Understanding variation in departmental adoption of Electronic Health Records: an embedded case study [post]

2019 unpublished
Electronic Health Records (EHR) are integrated software applications used by healthcare providers to create, share, retrieve, and archive patients' health status information. Especially for large healthcare organizations, implementing Electronic Health Records organization-wide is a complex endeavour. The EHR literature generally suggests that contextual factors play a major role in adoption. We demonstrate how the work context in uences adoption at the departmental level in a situation where
more » ... a situation where each department has its own medical specialty or patient stream, clinical authority, and accountability. Here, the achievement of full adoption by all departments is not self-evident. Drawing on EHR implementation in a Dutch hospital, this study explores how the clinical departments' work context characteristics contribute to their pre-implementation intended adoption and their post-implementation EHR uptake. Methods: This embedded case study allowed us to examine the EHR adoption of eight diverse clinical departments in terms of their work and socio-political context. Data collection entailed semi-structured interviews, observing meetings, document analysis, and feedback sessions to check our interpretations. We examined the context and adoption intentions before implementation and the adoption level approximately half a year after the Go Live. The comparative case analysis iterated between holistic department-level descriptions and structured data displays based on inductive and deductive coding. Results: We identi ed three departmental types that varied both in adoption intention and postimplementation uptake: (1) departments oriented towards the organization with an enthusiastic or compliant adoption; (2) internal-oriented departments with a selective or conditional adoption; and (3) externally oriented departments with no or low adoption with workarounds. Conclusions: We conclude that work context characteristics contribute to individual departments' adoption of an EHR. By acknowledging departmental types that will vary in adoption intention, and Research site and department selection To explore how the particular contexts of clinical departments affect the adoption of organization-wide EHR, we conducted an embedded case study within a large hospital in the Netherlands. A case-study approach allowed us to study departmental adoption in its natural setting and so understand its nature and the complexities involved [27, p. 78]. The Dutch healthcare system is in transition from a supply-side oriented, government-regulated approach towards managed competition [28] . The Netherlands has 77 hospitals [29] . Since 2006, hospitals have increasingly been allowed to negotiate with health insurers over treatment prices and quantities. The number of negotiable treatments has risen from 20% in 2008 to 70% in 2018. Increasing pressure from insurance companies to lower prices has resulted in competition between hospitals [30] . In order to lower prices while maintaining quality, hospitals are increasingly specializing, which requires negotiations between hospitals and specialties. Partly as a consequence of this specialization, hospitals are still expected to collaborate with each other in networks to maintain accessibility and increase the quality of care [31] . This development is enabled through demands for transparency in terms of price and quality imposed by government, insurers, and patients, a process that represents a strong push towards EHR use. In many hospitals in the Netherlands, clinical departments enjoy a fair degree of autonomy if only because the medical specialty is professionally accountable for the patient care delivered. Often, medical specialties are organized in legally separate entities that negotiate with the hospital management. The focal hospital of our research had initiated a program directed at purchasing and then implementing an organization-wide EHR to improve cross-departmental work ows, patient safety, and e ciency of care. Top management had decided to implement, through a big-bang approach, a uniform system, with hospital-wide functionality, that left little room for customization. The focus was on internal hospital processes and reimbursement for services rather than on information exchange with external actors. The system was expected to replace numerous stand-alone applications and integrate all the existing paper-based and electronic records. The case study in this paper covers the pre-implementation stage that lasted 2.5 years (Autumn 2012 -Spring 2015 and the subsequent uptake between December 2017 and Spring 2018, complemented with a snapshot of the realized adoption for each department a year later. The preimplementation stage was divided into two phases, in each of which we gathered data. Phase 1 focused on project preparation, requirements speci cation, the tendering procedure, and vendor selection. Phase 2 involved the subsequent system design, system integration, training, and testing. The implementation strategy from December 2017 onwards was plateau-oriented and is still in progress. The level of customization will be increased at each successive plateau. The analysis of the realized adoption concerned the implementation of the rst plateau. Given our study's comparative nature [32] , eight departments were selected to allow theoretical replication [33] . The departments (coded A -H) were selected in consultation with the EHR's project management to ensure variation on three selection criteria: (1) the department's existing patient administration and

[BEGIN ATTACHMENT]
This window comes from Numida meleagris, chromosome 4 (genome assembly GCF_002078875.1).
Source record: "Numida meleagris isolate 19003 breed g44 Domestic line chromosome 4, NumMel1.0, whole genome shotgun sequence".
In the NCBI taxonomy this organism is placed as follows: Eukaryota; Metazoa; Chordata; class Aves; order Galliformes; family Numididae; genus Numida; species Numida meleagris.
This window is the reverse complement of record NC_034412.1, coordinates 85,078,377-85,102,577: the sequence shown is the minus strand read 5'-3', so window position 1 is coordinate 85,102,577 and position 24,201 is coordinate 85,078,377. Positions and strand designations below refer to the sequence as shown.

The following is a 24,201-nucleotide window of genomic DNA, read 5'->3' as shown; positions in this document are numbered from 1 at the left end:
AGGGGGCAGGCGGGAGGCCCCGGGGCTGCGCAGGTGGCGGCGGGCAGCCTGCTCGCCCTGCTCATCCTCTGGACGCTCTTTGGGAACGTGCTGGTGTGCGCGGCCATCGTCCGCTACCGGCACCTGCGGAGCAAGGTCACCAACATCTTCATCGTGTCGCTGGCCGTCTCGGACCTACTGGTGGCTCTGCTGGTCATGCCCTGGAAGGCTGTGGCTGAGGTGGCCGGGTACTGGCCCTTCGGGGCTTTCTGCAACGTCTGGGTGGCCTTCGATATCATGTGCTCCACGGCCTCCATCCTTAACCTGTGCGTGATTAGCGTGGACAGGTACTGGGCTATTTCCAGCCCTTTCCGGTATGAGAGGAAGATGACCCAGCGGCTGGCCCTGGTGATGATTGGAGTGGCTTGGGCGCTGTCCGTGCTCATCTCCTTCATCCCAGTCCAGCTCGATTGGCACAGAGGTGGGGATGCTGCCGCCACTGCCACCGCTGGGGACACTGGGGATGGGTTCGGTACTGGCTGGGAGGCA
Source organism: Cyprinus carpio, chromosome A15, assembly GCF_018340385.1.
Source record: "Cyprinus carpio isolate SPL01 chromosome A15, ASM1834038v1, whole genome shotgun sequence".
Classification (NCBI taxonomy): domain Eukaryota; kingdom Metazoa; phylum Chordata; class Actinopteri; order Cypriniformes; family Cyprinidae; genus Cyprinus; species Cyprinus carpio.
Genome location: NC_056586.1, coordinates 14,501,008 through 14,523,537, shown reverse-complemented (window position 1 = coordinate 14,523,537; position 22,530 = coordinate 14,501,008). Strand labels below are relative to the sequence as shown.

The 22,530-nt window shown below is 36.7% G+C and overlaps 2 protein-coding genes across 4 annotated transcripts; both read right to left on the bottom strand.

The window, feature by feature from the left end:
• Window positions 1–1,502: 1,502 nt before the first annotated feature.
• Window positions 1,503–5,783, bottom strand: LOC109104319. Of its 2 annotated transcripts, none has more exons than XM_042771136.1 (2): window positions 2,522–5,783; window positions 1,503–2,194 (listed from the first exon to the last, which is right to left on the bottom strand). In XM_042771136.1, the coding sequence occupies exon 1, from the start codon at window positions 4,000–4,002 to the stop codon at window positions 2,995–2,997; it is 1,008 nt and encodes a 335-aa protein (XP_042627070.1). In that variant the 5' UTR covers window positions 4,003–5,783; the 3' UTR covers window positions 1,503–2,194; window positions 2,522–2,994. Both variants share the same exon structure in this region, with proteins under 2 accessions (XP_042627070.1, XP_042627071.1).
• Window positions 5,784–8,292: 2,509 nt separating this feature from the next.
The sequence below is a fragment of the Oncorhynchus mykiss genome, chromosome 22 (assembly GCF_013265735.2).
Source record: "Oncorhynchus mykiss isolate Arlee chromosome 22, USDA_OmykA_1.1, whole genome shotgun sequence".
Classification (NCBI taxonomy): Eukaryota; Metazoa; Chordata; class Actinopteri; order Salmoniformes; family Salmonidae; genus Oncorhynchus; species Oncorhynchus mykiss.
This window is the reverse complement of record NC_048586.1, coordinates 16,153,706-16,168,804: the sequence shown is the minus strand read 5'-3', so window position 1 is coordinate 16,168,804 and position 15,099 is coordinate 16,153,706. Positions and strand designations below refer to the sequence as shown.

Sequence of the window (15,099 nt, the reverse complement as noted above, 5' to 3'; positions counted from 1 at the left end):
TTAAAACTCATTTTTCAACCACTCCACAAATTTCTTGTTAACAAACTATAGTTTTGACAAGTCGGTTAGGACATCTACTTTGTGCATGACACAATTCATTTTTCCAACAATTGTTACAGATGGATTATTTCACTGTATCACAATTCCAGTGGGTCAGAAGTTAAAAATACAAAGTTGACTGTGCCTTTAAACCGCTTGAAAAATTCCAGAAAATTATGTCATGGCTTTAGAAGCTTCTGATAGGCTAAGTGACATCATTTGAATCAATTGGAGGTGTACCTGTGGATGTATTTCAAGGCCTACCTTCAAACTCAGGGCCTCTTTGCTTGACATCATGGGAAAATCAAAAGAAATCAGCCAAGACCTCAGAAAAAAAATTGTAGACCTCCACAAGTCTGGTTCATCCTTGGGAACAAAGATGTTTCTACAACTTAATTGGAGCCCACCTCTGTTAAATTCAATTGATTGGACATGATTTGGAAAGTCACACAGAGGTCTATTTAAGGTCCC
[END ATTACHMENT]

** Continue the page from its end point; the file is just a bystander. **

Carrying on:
doi:10.21203/rs.2.17193/v1 fatcat:ys7sluqc65cflo2ds6wq57mw7u